It’s that time of year when all the studs are frantically busy with foaling and covering. We have already had our first foal, with another two expected in the next few weeks.
I have always maintained that breeding is a mug’s game; there are so many factors to get right in order to breed a potential winner, let alone a superstar. I don’t think the average competitor takes into consideration the time, effort, cost and heartache that goes into breeding just one animal good enough for the county level circuit.
Not only do the breeders have to bear the cost of keeping the mare and covering her, they then have the cost of keeping and running the foal on in the hope that he will: a) stay alive; b) make the correct height (1cm over and you potentially have an animal with no class to contend); c) have correct conformation; and d) have a trainable temperament. On top of this we then expect a “look at me” quality as well.
Place value on good animals
During the past 10 years we have seen many renowned breeders give up as they have become disheartened by the falling value of stock. I believe it will come full circle; as quality youngstock becomes scarcer, we will see more value being placed on the animals available. Hopefully, in turn, this will encourage others to breed.
A word of caution to anyone thinking about breeding: assess your mare thoroughly. Look at her faults and gauge what elements could be improved and then seek a stallion who can complement her and hopefully improve the progeny.
Years ago I remember visiting a stud. The breeder told me that this one particular 13.2hh mare had been retired from her ridden career as she was too dangerous to be ridden by children. I did then ponder why they thought it would be a good idea to breed from her.
I take my hat off to breeders in Britain for the thankless task they are undertaking in trying to preserve our bloodlines. Any potential purchasers should be thoughtful and respectful when bidding on animals on which breeders have spent their time and money.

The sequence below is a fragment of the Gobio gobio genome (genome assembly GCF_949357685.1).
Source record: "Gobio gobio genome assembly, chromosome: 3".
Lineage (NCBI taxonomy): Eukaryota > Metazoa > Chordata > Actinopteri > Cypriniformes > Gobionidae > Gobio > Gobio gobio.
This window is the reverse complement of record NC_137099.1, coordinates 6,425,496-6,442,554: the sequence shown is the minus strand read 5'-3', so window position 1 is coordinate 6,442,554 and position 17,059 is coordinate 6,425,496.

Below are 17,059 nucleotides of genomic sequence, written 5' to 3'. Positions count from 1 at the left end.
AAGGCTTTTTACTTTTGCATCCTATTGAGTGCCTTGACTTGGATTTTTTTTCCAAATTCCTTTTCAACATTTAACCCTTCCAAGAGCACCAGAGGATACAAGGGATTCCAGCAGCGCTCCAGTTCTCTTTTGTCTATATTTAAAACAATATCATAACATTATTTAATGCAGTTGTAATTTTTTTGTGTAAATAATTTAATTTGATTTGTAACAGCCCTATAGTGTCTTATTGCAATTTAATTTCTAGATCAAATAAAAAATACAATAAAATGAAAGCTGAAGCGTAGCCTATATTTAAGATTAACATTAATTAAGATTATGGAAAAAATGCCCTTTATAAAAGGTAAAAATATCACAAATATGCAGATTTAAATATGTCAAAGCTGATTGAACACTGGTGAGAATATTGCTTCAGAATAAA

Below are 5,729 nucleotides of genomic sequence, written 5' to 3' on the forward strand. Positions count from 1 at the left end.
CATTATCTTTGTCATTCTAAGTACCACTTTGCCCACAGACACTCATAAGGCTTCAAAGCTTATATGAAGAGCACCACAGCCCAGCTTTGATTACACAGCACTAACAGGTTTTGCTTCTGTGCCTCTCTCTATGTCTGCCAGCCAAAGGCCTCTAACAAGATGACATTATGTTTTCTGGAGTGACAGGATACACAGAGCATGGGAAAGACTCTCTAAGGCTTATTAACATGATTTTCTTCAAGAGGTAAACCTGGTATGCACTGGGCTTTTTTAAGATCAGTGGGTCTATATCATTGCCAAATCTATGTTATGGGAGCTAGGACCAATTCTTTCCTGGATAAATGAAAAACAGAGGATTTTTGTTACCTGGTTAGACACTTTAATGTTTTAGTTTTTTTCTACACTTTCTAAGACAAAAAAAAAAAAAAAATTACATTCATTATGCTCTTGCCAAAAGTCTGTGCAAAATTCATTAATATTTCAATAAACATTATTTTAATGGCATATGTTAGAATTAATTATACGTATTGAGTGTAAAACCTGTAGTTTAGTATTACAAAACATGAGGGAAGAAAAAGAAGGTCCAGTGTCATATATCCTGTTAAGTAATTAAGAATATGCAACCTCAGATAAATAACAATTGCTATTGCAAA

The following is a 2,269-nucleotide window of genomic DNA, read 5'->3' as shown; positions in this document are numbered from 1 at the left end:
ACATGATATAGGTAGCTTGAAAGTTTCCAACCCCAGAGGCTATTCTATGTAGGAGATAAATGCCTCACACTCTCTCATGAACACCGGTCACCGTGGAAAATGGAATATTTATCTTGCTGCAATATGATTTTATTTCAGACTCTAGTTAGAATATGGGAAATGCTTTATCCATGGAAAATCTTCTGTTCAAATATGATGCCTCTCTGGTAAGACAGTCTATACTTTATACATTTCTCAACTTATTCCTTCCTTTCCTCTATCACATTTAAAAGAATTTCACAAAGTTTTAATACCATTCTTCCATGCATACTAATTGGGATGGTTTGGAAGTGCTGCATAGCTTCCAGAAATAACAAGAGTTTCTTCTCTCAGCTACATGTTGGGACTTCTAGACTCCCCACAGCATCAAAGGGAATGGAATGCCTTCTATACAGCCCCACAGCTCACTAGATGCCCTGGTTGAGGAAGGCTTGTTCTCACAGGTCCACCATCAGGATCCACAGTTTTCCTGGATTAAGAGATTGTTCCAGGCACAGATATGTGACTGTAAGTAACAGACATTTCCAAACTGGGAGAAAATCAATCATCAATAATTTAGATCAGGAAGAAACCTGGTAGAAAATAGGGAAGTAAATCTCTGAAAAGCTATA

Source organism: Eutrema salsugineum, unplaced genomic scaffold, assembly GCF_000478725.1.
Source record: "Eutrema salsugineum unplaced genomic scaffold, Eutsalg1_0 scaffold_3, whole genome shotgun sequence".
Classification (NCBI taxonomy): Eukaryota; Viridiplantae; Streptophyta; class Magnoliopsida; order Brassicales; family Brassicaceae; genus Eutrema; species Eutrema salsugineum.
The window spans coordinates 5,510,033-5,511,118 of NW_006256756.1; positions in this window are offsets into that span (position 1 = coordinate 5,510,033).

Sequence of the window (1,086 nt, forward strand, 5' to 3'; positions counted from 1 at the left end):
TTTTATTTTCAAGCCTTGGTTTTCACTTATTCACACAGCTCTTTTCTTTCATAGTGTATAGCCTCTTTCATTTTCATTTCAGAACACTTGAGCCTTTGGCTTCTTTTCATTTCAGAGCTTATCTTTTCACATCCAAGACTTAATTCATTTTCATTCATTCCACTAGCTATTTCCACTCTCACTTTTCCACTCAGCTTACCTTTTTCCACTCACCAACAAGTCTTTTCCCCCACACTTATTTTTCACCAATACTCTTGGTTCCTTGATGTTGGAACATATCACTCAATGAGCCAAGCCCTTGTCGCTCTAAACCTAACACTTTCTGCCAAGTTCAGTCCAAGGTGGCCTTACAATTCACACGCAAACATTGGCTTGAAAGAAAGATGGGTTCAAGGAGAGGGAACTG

Time to introduce nominal fees
At our wash-up meeting of the Ponies UK Spring Classic, we highlighted an incident that occurred at our show, and which most likely has an impact on many fixtures throughout the year. This is the issue of competitors bringing animals for a ride round but not actually competing in the ring.
It can be valuable to allow them to become acclimatised without the pressure of going in the ring. However, from a show organiser’s perspective these competitors are on their showground, have not paid first aid and are not bound by the rules of the show as they have not paid an entry fee.
It is about time we followed the lead of British Showjumping in declaring that if you are bringing animals for this purpose you need to pay a nominal fee to cover any eventualities should they occur.
Show secretaries will be delighted by your honesty and appreciative of the additional small revenue. You can be sure that your ponies and jockeys are safe and insured while they are on the showground.
Ref Horse & Hound; 9 May 2019